In a company, the board of directors
(hereafter, board) has the statutory authority and responsibility to manage and govern the company. The board is the trustee of the funds entrusted to the company by shareholders.
The auditor is also a key actor in corporate governance. Shareholders
appoint the auditor to report whether financial statements are presenting the true and fair view of the financial position and performance of the company. The auditor’s responsibility also includes reporting fraud or suspected fraud, although he/she is not expected to dig out frauds. The Company (Auditor’s) Report Order (CARO) requires the auditor to report on some specific important issues which are of interest to shareholders
and regulators. In a way, the auditor reports to shareholders whether the board applied fiduciary standards in decision-making. However, he/she does not comment on the quality of business decisions and the process of decision-making.
The board and directors have two fiduciary responsibilities — duty of care and duty of loyalty to the company. The duty of care requires the board and every director to make decisions in good faith and reasonably prudent manner. The duty of loyalty implies that the directors should be completely loyal to the company. They should avoid possible conflicts of interest, should not involve in self-dealing by taking advantage of the corporate information, and should keep the information received as members of the board confidential.
The board and directors develop perceptions about the probable changes in the internal and external contexts and form judgement on the outcome of alternatives before making a decision. Genuine errors in forming judgement is always a possibility. In the interest of the company, the board and directors must be allowed run the company without the fear that they will be held liable for decisions that might be construed as inappropriate with the advantage of hindsight. The ‘business judgement rule (the rule)’ provides immunity to the board and directors from liabilities that might arise if the company and shareholders suffer loss because of genuine error in judgement.
The rule does not allow the courts to second guess business decisions taken by the board unless it is established that the board blatantly violated the fiduciary standards – the duty of care and duty of loyalty or the decision-making process was tainted, say, because of lack of independence or with interestedness. It aims to balance the need to protect the interest shareholders (equity) and protect the statutory right of the board to run the company without fear. Other two drivers of the rule are: (i) Respect for the private ordering of the corporate governance arrangements (as reflected in internal documents of the company), which usually grant extensive authority to the board to manage the company; and (ii) recognition by the courts that they are not business experts, making deference to board authority a necessity.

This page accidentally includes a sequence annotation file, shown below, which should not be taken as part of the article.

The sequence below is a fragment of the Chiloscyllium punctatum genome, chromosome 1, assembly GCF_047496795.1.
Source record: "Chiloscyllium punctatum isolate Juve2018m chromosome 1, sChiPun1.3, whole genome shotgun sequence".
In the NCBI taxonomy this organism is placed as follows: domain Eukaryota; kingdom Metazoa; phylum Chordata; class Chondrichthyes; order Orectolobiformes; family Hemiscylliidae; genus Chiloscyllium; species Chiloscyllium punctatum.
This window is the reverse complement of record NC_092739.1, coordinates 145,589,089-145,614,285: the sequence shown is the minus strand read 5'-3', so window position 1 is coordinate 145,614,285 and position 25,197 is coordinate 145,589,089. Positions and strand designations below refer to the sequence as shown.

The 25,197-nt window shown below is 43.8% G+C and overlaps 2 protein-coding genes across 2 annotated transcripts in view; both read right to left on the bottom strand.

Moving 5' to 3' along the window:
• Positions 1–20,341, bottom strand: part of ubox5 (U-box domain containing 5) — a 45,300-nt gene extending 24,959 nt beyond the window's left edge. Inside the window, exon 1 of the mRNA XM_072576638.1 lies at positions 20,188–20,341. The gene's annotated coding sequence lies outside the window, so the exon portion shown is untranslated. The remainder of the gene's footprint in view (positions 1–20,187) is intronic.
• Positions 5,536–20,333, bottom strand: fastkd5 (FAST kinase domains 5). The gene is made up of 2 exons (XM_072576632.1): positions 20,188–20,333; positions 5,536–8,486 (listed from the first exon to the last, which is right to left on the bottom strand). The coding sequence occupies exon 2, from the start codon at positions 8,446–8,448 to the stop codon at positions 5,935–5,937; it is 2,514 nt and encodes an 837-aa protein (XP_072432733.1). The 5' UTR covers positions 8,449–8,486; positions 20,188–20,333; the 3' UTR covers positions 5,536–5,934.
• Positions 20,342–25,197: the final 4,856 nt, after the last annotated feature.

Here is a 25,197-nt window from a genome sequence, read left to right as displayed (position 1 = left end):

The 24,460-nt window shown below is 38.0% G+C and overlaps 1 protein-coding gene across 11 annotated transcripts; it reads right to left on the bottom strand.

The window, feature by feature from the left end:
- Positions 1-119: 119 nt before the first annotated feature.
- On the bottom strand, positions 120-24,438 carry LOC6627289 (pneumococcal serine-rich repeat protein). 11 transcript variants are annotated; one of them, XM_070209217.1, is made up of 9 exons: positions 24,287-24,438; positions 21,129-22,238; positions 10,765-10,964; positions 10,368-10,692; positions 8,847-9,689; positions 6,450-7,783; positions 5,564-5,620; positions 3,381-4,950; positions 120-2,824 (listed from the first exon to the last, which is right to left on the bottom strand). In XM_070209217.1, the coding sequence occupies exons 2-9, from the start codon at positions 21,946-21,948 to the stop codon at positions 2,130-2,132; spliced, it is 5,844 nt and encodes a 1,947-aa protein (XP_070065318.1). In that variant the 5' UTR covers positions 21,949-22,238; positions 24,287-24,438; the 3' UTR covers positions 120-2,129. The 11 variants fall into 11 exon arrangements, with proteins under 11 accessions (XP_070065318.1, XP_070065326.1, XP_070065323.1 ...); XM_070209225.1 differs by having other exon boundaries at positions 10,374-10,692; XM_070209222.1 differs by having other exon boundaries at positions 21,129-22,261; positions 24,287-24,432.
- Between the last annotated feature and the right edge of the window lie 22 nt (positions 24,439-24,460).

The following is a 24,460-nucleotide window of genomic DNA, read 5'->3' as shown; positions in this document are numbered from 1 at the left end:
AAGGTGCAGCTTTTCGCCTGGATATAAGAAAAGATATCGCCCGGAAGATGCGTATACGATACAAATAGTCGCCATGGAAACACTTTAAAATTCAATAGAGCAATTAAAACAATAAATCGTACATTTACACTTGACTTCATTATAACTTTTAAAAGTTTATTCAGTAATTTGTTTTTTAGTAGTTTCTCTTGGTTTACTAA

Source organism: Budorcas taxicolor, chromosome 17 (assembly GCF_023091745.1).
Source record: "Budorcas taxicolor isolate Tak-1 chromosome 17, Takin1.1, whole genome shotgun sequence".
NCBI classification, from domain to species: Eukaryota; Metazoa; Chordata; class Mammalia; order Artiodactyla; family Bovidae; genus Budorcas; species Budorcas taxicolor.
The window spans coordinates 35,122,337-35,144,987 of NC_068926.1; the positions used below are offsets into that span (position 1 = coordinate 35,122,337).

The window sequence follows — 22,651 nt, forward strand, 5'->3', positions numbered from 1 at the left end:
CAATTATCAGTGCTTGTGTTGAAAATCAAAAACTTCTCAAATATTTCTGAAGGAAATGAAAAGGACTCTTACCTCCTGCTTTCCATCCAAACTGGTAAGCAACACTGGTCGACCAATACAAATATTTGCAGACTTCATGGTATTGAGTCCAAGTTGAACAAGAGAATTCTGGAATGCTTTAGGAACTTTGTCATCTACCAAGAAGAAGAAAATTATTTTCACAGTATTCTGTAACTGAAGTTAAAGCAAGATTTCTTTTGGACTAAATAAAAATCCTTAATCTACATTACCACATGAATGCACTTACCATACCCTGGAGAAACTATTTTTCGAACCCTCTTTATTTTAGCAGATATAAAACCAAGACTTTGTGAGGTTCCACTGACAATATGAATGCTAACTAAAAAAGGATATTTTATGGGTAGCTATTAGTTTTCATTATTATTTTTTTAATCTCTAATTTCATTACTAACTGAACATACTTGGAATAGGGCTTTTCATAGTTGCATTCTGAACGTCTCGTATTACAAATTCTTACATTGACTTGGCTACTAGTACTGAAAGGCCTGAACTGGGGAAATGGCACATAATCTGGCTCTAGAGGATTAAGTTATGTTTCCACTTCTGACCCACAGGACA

Directors, including independent directors, are equally liable for omissions and commissions of the company. However, they are protected if they apply the highest fiduciary standards. A director should act in the same manner as a reasonably prudent person in his/her position is expected to act. The duty of care requires the director to collect information that is necessary for due diligence, act in good faith, and form a rational judgement without the presence of a conflict of interest. In evaluating whether the director has applied the fiduciary standard of ‘duty of care’, the court takes into account competencies of the director based on his/her training and experience. For example, the level of due diligence expected from an accountant on an accounting issue is higher than that of a non-accountant.
The most important challenge that independent directors
usually face is gathering sufficient information relevant for deciding on a particular issue. It is the responsibility of the independent director to assess whether the agenda note provides sufficient information. He/she should ask for additional information if required. He/she should also keep himself/herself informed of changes and likely changes in the internal and external contexts between two board meetings. He/she cannot take the plea that the management did not keep him/her informed. Good corporate governance practice requires the management to keep directors informed and to provide detailed information in the agenda papers, but the onus of gathering information lies on the director.
The rule has worked well over the last hundred years, as courts recognise shareholders’ primacy and shareholder value creation as the primary objective of a company. We have to wait and watch how the rule will be interpreted by courts when investors and regulators expect companies to act responsibly towards all-important stakeholder groups.
The writer is director of the Institute of Management Technology Ghaziabad
Mail id: firstname.lastname@example.org